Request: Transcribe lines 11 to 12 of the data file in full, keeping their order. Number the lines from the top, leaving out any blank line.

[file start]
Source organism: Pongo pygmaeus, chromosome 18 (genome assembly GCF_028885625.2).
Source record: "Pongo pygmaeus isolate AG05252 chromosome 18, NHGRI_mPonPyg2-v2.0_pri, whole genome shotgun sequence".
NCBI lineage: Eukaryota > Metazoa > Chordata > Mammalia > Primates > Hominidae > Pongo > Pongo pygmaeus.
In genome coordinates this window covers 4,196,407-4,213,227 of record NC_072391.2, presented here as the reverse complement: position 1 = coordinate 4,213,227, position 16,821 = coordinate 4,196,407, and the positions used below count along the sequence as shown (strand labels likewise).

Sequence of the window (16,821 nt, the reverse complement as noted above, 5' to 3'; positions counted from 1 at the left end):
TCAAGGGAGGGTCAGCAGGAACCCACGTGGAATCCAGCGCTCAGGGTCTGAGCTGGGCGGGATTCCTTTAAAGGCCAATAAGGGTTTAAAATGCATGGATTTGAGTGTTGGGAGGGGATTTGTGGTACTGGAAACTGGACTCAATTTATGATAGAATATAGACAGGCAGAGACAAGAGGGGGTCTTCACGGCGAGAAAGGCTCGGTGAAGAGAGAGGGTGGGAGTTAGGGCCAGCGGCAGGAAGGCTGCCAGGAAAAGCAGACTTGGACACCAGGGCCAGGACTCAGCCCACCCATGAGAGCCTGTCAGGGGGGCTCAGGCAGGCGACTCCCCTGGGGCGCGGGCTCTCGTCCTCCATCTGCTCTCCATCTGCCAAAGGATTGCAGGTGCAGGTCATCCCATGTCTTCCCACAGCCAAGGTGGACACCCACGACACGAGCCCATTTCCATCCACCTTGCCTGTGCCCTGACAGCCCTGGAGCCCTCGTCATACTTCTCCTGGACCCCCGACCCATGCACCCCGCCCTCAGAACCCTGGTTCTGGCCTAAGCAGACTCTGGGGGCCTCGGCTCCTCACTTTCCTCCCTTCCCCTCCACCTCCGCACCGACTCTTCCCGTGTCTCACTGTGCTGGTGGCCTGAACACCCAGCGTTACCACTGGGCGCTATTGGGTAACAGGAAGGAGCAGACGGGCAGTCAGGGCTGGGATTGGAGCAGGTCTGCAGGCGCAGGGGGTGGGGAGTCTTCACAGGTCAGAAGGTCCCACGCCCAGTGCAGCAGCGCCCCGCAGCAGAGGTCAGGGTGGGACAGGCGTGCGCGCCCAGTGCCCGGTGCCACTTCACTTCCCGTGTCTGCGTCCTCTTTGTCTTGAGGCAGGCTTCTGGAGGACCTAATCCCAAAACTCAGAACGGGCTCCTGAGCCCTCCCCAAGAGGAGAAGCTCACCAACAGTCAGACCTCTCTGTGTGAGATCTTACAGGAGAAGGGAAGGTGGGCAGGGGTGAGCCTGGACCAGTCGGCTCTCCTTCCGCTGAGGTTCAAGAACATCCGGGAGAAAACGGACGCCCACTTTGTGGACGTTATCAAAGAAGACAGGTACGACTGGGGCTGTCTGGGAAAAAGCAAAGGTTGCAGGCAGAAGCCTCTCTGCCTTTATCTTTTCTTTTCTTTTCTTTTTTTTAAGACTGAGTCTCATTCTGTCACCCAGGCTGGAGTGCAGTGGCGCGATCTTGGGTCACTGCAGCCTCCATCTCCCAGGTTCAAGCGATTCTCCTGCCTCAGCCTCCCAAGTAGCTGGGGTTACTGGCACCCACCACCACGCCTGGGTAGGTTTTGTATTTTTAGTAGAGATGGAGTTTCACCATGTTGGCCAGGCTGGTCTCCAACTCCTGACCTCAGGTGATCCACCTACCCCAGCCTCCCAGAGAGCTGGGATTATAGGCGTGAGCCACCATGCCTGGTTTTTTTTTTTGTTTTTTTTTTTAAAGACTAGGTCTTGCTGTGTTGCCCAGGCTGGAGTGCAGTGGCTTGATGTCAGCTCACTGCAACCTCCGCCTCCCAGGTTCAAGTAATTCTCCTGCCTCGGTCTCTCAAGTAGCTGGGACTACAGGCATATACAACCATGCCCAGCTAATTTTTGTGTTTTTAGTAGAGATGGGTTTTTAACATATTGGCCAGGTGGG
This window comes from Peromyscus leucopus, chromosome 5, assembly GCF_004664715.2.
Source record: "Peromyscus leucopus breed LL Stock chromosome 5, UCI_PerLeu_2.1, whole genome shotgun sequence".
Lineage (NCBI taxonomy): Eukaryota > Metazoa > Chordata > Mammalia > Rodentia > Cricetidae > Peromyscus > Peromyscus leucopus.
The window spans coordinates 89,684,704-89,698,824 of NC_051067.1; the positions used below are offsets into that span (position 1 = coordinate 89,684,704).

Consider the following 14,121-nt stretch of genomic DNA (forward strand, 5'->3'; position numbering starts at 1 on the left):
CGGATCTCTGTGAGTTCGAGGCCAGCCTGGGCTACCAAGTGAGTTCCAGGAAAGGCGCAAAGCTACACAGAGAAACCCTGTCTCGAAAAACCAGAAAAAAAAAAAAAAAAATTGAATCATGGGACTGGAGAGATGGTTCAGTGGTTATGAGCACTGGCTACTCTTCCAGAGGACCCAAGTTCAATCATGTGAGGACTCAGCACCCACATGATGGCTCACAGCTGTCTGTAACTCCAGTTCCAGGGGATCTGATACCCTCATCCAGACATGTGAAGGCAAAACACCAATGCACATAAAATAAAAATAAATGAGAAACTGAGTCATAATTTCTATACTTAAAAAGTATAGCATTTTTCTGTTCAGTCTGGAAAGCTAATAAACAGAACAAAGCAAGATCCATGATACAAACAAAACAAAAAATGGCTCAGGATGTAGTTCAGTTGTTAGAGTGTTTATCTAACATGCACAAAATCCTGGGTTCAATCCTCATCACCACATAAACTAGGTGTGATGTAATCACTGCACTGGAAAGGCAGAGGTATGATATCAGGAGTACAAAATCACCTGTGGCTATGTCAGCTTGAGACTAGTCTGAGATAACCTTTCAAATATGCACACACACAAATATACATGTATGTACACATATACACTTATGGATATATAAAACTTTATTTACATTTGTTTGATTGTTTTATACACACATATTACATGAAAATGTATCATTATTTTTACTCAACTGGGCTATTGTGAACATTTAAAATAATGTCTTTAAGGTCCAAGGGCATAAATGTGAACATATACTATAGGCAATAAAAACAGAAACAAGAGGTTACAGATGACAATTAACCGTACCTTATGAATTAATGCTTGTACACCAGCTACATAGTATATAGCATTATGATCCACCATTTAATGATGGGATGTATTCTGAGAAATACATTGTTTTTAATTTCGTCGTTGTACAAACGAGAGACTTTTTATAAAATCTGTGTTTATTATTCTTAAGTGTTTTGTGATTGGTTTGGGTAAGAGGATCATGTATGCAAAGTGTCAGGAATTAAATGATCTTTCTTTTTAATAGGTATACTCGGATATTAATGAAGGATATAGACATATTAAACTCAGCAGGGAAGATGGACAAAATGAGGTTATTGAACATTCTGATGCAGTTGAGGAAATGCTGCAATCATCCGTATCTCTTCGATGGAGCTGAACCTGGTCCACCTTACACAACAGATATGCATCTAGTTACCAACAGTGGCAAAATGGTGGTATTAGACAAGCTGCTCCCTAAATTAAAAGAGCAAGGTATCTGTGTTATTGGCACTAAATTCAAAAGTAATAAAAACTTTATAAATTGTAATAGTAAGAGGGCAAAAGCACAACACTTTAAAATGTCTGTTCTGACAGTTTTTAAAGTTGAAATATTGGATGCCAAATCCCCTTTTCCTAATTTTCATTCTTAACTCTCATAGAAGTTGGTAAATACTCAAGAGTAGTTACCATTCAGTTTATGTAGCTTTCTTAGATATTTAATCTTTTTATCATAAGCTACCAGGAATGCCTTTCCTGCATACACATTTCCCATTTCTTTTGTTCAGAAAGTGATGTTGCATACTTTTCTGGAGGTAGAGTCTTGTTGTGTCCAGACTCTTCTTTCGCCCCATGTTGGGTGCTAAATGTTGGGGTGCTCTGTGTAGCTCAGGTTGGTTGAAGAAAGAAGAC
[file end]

Consider the following 14,121-nt stretch of genomic DNA (forward strand, 5'->3'; position numbering starts at 1 on the left):
CGGATCTCTGTGAGTTCGAGGCCAGCCTGGGCTACCAAGTGAGTTCCAGGAAAGGCGCAAAGCTACACAGAGAAACCCTGTCTCGAAAAACCAGAAAAAAAAAAAAAAAAATTGAATCATGGGACTGGAGAGATGGTTCAGTGGTTATGAGCACTGGCTACTCTTCCAGAGGACCCAAGTTCAATCATGTGAGGACTCAGCACCCACATGATGGCTCACAGCTGTCTGTAACTCCAGTTCCAGGGGATCTGATACCCTCATCCAGACATGTGAAGGCAAAACACCAATGCACATAAAATAAAAATAAATGAGAAACTGAGTCATAATTTCTATACTTAAAAAGTATAGCATTTTTCTGTTCAGTCTGGAAAGCTAATAAACAGAACAAAGCAAGATCCATGATACAAACAAAACAAAAAATGGCTCAGGATGTAGTTCAGTTGTTAGAGTGTTTATCTAACATGCACAAAATCCTGGGTTCAATCCTCATCACCACATAAACTAGGTGTGATGTAATCACTGCACTGGAAAGGCAGAGGTATGATATCAGGAGTACAAAATCACCTGTGGCTATGTCAGCTTGAGACTAGTCTGAGATAACCTTTCAAATATGCACACACACAAATATACATGTATGTACACATATACACTTATGGATATATAAAACTTTATTTACATTTGTTTGATTGTTTTATACACACATATTACATGAAAATGTATCATTATTTTTACTCAACTGGGCTATTGTGAACATTTAAAATAATGTCTTTAAGGTCCAAGGGCATAAATGTGAACATATACTATAGGCAATAAAAACAGAAACAAGAGGTTACAGATGACAATTAACCGTACCTTATGAATTAATGCTTGTACACCAGCTACATAGTATATAGCATTATGATCCACCATTTAATGATGGGATGTATTCTGAGAAATACATTGTTTTTAATTTCGTCGTTGTACAAACGAGAGACTTTTTATAAAATCTGTGTTTATTATTCTTAAGTGTTTTGTGATTGGTTTGGGTAAGAGGATCATGTATGCAAAGTGTCAGGAATTAAATGATCTTTCTTTTTAATAGGTATACTCGGATATTAATGAAGGATATAGACATATTAAACTCAGCAGGGAAGATGGACAAAATGAGGTTATTGAACATTCTGATGCAGTTGAGGAAATGCTGCAATCATCCGTATCTCTTCGATGGAGCTGAACCTGGTCCACCTTACACAACAGATATGCATCTAGTTACCAACAGTGGCAAAATGGTGGTATTAGACAAGCTGCTCCCTAAATTAAAAGAGCAAGGTATCTGTGTTATTGGCACTAAATTCAAAAGTAATAAAAACTTTATAAATTGTAATAGTAAGAGGGCAAAAGCACAACACTTTAAAATGTCTGTTCTGACAGTTTTTAAAGTTGAAATATTGGATGCCAAATCCCCTTTTCCTAATTTTCATTCTTAACTCTCATAGAAGTTGGTAAATACTCAAGAGTAGTTACCATTCAGTTTATGTAGCTTTCTTAGATATTTAATCTTTTTATCATAAGCTACCAGGAATGCCTTTCCTGCATACACATTTCCCATTTCTTTTGTTCAGAAAGTGATGTTGCATACTTTTCTGGAGGTAGAGTCTTGTTGTGTCCAGACTCTTCTTTCGCCCCATGTTGGGTGCTAAATGTTGGGGTGCTCTGTGTAGCTCAGGTTGGTTGAAGAAAGAAGAC